The Entertainer: Jovino Santos Neto

Jovino Santos Neto at the keyboard in the Royal Room in Columbia City, Seattle.

Jovino Santos Neto at the keyboard in the Royal Room in Columbia City, Seattle.

I knew his son, Ariel, before I knew Jovino Santos Neto. Ariel was a student, in 1999, in a prestigious program, the Urban Newspaper Workshop, conducted by The Seattle Times, where I worked at the time. During the grueling interview session for the workshop, Ariel mentioned that his father was a jazz musician. I knew of Jovino Santos Neto, but like a lot of ethnic-ignorant people associated Neto as his last name. Ariel went by Santos. Duh.

If you’ve ever witnessed Jovino in concert, you would not have forgotten him. No way. And if you’ve heard him — on CD or radio — you can imagine him. He performs with an energy that easily matches that in his music. He works harder, and has more fun, than anyone I’ve ever seen on the keyboards. For him the bench at the piano is just a physical construct, not any sort of boundary or limitation.
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Performance Art: Jazz

Andy Clausen (left) looks on as Riley Mulherkar takes a solo on trumpet at the Royal Room.

Andy Clausen (left) looks on as Riley Mulherkar takes a solo on trumpet at the Royal Room.

I met a mother of a jazz drummer last night during the amazing performance by Thomas Marriott and Joe Locke at Tula’s and, as I was explaining my enthusiasm for photographing artists in performance, realized that a lot of my jazz work is not present on this blog. So I’m rectifying some of that.
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My Best of SIFF 2013

This was the 39th year of SIFF.

This was the 39th year of SIFF.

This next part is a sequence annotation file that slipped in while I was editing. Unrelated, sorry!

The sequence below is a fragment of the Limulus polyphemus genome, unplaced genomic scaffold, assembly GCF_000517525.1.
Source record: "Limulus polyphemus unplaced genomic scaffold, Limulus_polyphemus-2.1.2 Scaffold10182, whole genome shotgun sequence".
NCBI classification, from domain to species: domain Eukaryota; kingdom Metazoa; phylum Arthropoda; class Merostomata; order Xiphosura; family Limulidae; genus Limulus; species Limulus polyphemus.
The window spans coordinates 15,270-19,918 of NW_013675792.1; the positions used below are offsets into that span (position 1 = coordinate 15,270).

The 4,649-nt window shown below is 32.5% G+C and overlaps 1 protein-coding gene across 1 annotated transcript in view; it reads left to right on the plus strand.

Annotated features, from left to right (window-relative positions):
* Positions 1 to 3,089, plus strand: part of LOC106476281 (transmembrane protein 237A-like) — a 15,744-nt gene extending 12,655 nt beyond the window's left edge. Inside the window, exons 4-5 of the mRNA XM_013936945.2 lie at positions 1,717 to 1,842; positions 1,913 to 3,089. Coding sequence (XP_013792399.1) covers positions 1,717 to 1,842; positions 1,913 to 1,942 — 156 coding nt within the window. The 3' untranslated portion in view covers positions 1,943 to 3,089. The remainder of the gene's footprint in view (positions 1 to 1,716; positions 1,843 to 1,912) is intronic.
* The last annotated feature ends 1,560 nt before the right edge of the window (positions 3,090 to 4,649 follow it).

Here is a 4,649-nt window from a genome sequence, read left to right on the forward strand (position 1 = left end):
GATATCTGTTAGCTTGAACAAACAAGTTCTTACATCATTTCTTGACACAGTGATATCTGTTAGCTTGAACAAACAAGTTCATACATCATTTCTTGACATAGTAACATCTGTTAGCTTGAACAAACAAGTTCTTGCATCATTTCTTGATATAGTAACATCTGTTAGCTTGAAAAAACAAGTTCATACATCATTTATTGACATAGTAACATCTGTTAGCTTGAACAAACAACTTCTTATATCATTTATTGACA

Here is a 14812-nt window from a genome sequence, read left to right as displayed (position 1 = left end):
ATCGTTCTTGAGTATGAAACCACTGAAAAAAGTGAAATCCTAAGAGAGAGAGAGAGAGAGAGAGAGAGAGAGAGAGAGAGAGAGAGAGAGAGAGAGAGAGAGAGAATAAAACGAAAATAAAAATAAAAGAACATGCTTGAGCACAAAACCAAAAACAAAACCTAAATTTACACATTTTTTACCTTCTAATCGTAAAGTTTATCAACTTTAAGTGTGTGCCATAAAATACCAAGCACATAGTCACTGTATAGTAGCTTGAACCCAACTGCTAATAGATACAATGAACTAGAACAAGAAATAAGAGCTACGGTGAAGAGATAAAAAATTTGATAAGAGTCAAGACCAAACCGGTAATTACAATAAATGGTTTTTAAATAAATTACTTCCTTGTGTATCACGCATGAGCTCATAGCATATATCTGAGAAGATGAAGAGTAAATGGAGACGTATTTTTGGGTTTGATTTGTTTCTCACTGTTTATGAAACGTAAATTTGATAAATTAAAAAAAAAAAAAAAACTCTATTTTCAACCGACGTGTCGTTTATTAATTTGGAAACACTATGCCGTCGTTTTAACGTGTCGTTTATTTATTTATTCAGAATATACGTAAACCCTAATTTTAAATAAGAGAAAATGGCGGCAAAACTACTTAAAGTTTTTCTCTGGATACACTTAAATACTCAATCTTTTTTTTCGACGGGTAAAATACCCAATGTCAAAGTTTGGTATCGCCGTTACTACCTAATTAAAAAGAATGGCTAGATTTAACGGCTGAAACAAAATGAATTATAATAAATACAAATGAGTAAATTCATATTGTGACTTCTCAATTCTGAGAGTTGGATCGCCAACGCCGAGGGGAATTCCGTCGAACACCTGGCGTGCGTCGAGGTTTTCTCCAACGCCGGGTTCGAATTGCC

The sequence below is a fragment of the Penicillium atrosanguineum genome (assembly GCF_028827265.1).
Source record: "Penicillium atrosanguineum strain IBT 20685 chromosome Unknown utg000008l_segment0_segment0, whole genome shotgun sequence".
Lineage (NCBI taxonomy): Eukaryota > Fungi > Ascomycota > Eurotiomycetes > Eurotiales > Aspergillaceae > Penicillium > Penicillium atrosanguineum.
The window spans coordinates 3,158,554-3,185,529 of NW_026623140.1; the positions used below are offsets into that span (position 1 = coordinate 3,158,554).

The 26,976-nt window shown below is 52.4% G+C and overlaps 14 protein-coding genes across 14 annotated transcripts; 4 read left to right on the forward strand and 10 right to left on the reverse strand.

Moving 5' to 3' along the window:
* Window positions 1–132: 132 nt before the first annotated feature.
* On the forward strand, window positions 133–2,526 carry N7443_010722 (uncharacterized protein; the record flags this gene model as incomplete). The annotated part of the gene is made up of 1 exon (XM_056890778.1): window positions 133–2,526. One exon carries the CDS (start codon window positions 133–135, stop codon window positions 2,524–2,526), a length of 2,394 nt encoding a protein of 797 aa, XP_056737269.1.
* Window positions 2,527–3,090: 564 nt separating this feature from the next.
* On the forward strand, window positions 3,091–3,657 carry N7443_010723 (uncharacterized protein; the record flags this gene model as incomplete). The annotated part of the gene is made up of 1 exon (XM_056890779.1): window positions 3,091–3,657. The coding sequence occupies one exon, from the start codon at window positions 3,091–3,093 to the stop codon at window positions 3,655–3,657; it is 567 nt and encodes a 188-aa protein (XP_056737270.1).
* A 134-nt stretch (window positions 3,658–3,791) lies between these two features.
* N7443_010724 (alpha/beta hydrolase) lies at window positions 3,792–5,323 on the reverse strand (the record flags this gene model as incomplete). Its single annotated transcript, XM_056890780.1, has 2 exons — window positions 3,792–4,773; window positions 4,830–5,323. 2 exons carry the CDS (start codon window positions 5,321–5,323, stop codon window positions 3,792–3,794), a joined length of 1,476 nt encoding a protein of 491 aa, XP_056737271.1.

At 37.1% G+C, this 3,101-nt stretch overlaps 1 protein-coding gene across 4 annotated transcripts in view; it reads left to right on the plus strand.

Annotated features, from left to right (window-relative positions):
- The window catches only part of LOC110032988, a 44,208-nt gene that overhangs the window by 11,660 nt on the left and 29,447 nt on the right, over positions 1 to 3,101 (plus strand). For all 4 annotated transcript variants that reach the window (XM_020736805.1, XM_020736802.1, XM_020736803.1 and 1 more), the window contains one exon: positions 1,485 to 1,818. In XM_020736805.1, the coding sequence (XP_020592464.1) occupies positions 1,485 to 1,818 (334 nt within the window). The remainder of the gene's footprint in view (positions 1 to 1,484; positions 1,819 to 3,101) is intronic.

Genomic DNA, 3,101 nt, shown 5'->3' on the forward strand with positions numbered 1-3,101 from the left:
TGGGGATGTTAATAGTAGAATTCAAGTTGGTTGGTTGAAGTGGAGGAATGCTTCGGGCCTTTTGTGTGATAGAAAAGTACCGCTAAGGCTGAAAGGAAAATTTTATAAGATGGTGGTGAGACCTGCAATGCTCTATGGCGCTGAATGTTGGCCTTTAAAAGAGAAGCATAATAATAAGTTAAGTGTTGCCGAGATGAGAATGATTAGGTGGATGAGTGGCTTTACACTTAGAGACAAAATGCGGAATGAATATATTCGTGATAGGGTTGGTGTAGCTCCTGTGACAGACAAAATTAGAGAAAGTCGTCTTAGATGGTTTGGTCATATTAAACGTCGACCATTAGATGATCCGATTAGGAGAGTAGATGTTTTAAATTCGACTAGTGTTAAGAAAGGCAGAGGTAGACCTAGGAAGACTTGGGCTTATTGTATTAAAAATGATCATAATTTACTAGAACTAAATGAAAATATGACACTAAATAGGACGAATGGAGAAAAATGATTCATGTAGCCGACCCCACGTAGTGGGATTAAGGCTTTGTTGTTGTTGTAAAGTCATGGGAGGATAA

The Seattle International Film Festival (SIFF) ended two weeks ago, I know, but I gave up six weeks of my life to the festival and had some catching up to do!

SIFF started a little rough for me, as I was embroiled in an effort to get SIFF to release a privacy policy for data it claimed it didn’t collect, then said it wouldn’t use but did. This issue was covered by The Seattle Weekly, mostly from my point of view.

I also had a front-row view of a patron who sat in the wrong seat at Pacific Place, virtually dared management to toss him and then was (tossed). Finally, I was at a benefit screening of DECODING ANNIE PARKER, when the projector at The Egyptian broke down about a third of the way through the film. In retrospect, this was a signal of things happening behind the theater’s impending closing.

That all said, I saw more screenings (111, including Smoke Screenings and a couple duplicates) than ever, but also a higher percentage of films I really enjoyed. I offer this list because it might help you decide when some/many of these become available at the theater, Netflix, iTunes, etc. My tolerance of films usually is pretty high; if I find one aspect (story, direction, acting, cinematography) that is redeeming, I will have considered myself entertained. However, seeing this many films in such a compressed period of time also gives me a lot more context.

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